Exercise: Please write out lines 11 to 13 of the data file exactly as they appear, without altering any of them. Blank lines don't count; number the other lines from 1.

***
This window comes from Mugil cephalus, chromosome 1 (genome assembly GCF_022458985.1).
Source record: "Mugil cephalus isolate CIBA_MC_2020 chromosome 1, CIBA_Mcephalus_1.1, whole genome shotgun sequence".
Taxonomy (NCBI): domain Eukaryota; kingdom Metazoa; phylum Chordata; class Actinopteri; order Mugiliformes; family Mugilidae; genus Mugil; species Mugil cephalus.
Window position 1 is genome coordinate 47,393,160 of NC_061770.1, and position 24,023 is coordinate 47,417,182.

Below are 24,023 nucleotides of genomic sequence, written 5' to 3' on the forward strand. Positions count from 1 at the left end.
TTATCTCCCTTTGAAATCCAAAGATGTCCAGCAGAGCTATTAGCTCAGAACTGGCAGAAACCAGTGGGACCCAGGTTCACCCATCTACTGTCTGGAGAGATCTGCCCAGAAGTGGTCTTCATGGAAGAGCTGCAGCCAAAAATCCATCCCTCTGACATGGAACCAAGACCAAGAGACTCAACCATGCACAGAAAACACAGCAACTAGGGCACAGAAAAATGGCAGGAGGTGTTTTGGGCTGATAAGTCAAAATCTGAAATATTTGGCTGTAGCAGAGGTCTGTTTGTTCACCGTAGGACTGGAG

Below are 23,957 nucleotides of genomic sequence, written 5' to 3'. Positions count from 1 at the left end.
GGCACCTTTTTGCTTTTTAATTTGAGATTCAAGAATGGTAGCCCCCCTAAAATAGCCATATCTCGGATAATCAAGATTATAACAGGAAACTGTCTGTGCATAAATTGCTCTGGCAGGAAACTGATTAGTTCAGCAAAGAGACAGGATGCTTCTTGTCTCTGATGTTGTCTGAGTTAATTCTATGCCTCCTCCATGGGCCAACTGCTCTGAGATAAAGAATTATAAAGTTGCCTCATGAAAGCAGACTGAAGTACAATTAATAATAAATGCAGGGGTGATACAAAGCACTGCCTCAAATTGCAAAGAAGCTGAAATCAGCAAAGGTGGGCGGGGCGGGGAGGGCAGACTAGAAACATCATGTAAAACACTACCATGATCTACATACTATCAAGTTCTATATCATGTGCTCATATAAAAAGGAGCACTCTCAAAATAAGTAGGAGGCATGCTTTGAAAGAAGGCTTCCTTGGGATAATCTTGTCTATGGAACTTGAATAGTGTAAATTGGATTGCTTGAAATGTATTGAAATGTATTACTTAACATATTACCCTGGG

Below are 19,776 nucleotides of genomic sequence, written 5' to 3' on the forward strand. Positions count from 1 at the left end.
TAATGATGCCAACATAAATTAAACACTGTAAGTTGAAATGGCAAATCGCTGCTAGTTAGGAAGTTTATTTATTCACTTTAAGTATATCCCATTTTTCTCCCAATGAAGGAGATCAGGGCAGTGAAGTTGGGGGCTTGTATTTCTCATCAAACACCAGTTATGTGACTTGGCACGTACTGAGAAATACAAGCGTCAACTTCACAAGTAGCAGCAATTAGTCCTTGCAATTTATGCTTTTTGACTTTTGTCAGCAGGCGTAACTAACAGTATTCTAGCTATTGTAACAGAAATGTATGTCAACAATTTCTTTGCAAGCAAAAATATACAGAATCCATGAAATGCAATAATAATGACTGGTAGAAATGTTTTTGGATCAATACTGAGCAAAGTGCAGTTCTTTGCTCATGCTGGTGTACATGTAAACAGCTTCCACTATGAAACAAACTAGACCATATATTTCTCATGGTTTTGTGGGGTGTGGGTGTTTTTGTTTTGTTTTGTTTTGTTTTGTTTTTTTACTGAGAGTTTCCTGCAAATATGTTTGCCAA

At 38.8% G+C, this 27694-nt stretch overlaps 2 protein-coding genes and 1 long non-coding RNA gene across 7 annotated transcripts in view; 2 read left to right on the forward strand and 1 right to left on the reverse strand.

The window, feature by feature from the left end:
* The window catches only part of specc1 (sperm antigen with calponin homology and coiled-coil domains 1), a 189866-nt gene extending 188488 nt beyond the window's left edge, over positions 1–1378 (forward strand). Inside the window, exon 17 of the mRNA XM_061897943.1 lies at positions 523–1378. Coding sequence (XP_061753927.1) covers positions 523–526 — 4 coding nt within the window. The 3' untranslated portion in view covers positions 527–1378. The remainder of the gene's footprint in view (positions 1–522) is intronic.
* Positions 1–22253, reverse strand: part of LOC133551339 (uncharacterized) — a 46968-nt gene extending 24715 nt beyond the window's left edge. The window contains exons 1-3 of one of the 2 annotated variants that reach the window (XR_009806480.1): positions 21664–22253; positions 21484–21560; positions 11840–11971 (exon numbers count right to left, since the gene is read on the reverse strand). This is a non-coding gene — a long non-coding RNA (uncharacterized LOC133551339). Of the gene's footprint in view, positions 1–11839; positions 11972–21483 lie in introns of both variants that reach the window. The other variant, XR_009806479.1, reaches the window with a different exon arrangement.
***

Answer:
At 38.8% G+C, this 27694-nt stretch overlaps 2 protein-coding genes and 1 long non-coding RNA gene across 7 annotated transcripts in view; 2 read left to right on the forward strand and 1 right to left on the reverse strand.

The window, feature by feature from the left end:
* The window catches only part of specc1 (sperm antigen with calponin homology and coiled-coil domains 1), a 189866-nt gene extending 188488 nt beyond the window's left edge, over positions 1–1378 (forward strand). Inside the window, exon 17 of the mRNA XM_061897943.1 lies at positions 523–1378. Coding sequence (XP_061753927.1) covers positions 523–526 — 4 coding nt within the window. The 3' untranslated portion in view covers positions 527–1378. The remainder of the gene's footprint in view (positions 1–522) is intronic.